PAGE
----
POLITICS

Give Tory Members A Vote On Second Coalition, Says Senior Backbencher

19/08/2013 13:45 BST | Updated 19/08/2013 13:47 BST
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British Prime Minister, David Cameron awaits the arrival of the King of Bahrain, Sheikh Hamad bin Issa Al-Khalifah to Downing street in central London on August 6, 2013. AFP PHOTO / BEN STANSALL (Photo credit should read BEN STANSALL/AFP/Getty Images)

Rank and file Conservative members should be given a vote on whether to form a second coalition with the Lib Dems, a senior Tory backbencher has said.

Graham Brady, the chairman of the party's 1922 committee of backbench MPs, said it was "a good thing" for parties to include "as many of their MPs and as many of their members as possible in making these critically important decisions".

He told BBC Radio 4's World at One programme on Monday: "If it's possible to include the wider membership, that is a perfectly sensible thing to do."

The Daily Telegraph reported today that David Cameron is preparing for a second coalition with Nick Clegg. According to the paper the prime minister wants backbench Tory MPs to be given the right to vote on any power-sharing agreement - something denied them in 2010.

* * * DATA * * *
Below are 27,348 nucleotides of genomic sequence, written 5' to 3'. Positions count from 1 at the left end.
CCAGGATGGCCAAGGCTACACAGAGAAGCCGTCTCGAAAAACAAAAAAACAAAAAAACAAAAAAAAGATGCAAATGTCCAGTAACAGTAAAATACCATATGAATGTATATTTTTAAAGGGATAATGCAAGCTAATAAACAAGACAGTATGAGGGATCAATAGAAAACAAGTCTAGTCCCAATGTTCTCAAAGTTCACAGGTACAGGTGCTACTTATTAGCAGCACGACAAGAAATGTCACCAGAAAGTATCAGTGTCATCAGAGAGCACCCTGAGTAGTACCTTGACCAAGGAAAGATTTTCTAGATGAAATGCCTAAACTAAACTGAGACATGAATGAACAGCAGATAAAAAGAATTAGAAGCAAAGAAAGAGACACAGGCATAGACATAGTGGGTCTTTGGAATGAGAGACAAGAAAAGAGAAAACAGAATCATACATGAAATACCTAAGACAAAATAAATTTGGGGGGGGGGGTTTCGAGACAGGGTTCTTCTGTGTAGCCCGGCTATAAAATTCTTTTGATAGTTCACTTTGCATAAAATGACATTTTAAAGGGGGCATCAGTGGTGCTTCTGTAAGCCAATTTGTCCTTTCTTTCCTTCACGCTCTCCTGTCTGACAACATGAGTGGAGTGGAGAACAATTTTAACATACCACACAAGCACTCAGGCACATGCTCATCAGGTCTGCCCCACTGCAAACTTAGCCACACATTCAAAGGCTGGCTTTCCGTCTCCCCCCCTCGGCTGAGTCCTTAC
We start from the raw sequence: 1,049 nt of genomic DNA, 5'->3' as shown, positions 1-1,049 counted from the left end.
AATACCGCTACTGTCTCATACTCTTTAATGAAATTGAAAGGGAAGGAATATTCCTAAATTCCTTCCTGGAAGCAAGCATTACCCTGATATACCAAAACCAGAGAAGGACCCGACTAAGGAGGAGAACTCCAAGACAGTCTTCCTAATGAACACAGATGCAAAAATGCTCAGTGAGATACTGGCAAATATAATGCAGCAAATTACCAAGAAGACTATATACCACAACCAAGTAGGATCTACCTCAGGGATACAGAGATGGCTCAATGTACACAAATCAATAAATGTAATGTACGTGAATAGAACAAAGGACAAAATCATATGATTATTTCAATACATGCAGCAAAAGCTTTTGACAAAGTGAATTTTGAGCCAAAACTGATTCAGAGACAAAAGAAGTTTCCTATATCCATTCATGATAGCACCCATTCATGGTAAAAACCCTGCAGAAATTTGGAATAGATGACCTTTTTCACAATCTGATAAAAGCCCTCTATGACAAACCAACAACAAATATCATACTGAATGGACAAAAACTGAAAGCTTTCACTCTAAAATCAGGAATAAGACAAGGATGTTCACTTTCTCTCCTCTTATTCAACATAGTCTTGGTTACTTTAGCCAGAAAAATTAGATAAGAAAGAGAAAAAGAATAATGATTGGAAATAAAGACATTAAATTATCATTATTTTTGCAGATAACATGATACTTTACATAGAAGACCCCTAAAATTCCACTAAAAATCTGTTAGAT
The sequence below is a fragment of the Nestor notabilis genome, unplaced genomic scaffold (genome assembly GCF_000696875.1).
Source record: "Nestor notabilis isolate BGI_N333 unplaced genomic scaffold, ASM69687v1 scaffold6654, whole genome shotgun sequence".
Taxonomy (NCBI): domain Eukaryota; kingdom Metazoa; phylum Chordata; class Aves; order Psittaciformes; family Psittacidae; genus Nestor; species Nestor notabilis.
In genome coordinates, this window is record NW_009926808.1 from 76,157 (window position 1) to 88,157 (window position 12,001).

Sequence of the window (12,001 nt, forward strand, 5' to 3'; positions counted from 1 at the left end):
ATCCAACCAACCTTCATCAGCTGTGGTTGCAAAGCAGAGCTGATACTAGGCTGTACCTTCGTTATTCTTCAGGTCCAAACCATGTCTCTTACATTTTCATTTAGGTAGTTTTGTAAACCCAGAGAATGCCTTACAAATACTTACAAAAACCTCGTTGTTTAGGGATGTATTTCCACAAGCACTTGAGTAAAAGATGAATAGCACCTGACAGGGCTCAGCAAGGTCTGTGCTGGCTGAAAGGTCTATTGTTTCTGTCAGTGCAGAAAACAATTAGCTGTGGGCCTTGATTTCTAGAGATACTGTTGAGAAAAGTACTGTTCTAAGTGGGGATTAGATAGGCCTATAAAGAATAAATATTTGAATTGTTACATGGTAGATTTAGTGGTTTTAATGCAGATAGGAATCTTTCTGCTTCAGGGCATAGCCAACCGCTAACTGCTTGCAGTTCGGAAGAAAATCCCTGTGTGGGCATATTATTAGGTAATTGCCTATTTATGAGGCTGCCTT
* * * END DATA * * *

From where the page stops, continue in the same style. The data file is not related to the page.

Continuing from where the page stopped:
Allowing Tory MPs to vote on forming another coalition would also prevent the more rebellious backbenchers from once again complaining the parliamentary party was not given a say over whether to form an alliance with the Lib Dems.

In 2010, party rules forced Clegg to give his MPs, peers and members a say in the formation of a coalition. It has been argued that this bound the party to the leadership's decision to enter government with the Tories and has resulted in far fewer rebellions on the Lib Dem benches.

Brady said the Lib Dems had a "more democratic decision making process in place" than his own party did.

"In some instances the coalition has been easier from the Lib Dem side than the Conservative side as they were fully involved, they voted not just on decision to form a coalition, they voted in detail on coalition agreement," he said.

He added: "We are not used to coalitions in this country we didn't have any mechanisms to discuss and debate and decide what we were going to do. I think it is essential. We want to win the election outright but we have to play the cards that are dealt to us."